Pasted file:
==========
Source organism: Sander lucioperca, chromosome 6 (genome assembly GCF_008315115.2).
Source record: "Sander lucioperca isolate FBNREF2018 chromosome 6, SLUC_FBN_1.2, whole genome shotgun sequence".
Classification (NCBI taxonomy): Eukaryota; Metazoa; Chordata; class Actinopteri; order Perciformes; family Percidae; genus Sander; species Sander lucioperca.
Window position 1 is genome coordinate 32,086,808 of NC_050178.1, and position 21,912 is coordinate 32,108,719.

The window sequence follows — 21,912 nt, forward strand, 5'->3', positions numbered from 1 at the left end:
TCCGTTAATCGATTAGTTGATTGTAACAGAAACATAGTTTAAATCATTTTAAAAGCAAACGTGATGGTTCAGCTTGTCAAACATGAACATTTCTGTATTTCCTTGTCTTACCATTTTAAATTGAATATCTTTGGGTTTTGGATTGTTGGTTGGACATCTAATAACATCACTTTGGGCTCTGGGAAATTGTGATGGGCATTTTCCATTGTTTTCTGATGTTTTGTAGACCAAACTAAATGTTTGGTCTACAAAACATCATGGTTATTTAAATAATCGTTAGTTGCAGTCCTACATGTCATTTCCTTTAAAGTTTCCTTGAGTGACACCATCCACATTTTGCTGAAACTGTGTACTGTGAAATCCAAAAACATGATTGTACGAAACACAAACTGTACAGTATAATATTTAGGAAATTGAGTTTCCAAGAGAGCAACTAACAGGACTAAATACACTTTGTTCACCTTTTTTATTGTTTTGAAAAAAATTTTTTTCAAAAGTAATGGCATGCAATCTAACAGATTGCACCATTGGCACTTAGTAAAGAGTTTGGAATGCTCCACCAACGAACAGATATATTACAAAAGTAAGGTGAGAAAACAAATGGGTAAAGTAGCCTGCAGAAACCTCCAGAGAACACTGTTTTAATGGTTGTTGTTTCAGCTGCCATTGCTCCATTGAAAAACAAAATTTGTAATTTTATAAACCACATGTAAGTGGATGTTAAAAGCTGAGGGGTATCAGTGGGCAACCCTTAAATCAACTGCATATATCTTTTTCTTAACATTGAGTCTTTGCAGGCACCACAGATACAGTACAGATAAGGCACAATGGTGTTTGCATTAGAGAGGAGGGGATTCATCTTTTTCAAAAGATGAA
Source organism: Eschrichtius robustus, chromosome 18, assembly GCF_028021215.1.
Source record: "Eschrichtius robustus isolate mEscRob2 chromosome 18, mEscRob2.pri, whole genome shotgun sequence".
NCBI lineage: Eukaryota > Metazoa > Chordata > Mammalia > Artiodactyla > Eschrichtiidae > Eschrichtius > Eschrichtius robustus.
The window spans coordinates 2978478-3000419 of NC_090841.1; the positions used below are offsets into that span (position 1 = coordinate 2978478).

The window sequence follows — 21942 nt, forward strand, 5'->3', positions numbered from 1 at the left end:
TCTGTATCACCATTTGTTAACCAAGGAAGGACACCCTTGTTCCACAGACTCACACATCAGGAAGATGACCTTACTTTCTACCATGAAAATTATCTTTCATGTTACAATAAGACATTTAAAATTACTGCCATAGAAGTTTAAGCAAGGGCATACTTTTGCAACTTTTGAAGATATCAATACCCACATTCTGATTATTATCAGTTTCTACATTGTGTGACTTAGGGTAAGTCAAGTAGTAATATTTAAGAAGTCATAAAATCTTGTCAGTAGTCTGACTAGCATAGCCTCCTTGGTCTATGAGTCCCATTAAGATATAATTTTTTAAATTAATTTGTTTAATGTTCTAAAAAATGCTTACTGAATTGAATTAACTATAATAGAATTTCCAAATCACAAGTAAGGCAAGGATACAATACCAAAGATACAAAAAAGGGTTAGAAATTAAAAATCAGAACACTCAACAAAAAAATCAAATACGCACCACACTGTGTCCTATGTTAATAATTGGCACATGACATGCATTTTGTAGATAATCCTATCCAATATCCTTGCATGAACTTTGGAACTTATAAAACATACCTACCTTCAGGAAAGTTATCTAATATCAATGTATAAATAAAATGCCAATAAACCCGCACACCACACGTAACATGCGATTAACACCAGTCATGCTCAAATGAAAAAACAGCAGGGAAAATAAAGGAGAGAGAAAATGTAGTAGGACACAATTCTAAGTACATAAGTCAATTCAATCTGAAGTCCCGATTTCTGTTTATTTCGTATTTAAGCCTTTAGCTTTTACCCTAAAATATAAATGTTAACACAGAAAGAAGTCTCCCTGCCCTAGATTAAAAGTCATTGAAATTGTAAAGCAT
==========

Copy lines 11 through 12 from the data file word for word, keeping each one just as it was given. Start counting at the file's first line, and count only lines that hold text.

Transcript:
The window sequence follows — 21942 nt, forward strand, 5'->3', positions numbered from 1 at the left end:
TCTGTATCACCATTTGTTAACCAAGGAAGGACACCCTTGTTCCACAGACTCACACATCAGGAAGATGACCTTACTTTCTACCATGAAAATTATCTTTCATGTTACAATAAGACATTTAAAATTACTGCCATAGAAGTTTAAGCAAGGGCATACTTTTGCAACTTTTGAAGATATCAATACCCACATTCTGATTATTATCAGTTTCTACATTGTGTGACTTAGGGTAAGTCAAGTAGTAATATTTAAGAAGTCATAAAATCTTGTCAGTAGTCTGACTAGCATAGCCTCCTTGGTCTATGAGTCCCATTAAGATATAATTTTTTAAATTAATTTGTTTAATGTTCTAAAAAATGCTTACTGAATTGAATTAACTATAATAGAATTTCCAAATCACAAGTAAGGCAAGGATACAATACCAAAGATACAAAAAAGGGTTAGAAATTAAAAATCAGAACACTCAACAAAAAAATCAAATACGCACCACACTGTGTCCTATGTTAATAATTGGCACATGACATGCATTTTGTAGATAATCCTATCCAATATCCTTGCATGAACTTTGGAACTTATAAAACATACCTACCTTCAGGAAAGTTATCTAATATCAATGTATAAATAAAATGCCAATAAACCCGCACACCACACGTAACATGCGATTAACACCAGTCATGCTCAAATGAAAAAACAGCAGGGAAAATAAAGGAGAGAGAAAATGTAGTAGGACACAATTCTAAGTACATAAGTCAATTCAATCTGAAGTCCCGATTTCTGTTTATTTCGTATTTAAGCCTTTAGCTTTTACCCTAAAATATAAATGTTAACACAGAAAGAAGTCTCCCTGCCCTAGATTAAAAGTCATTGAAATTGTAAAGCAT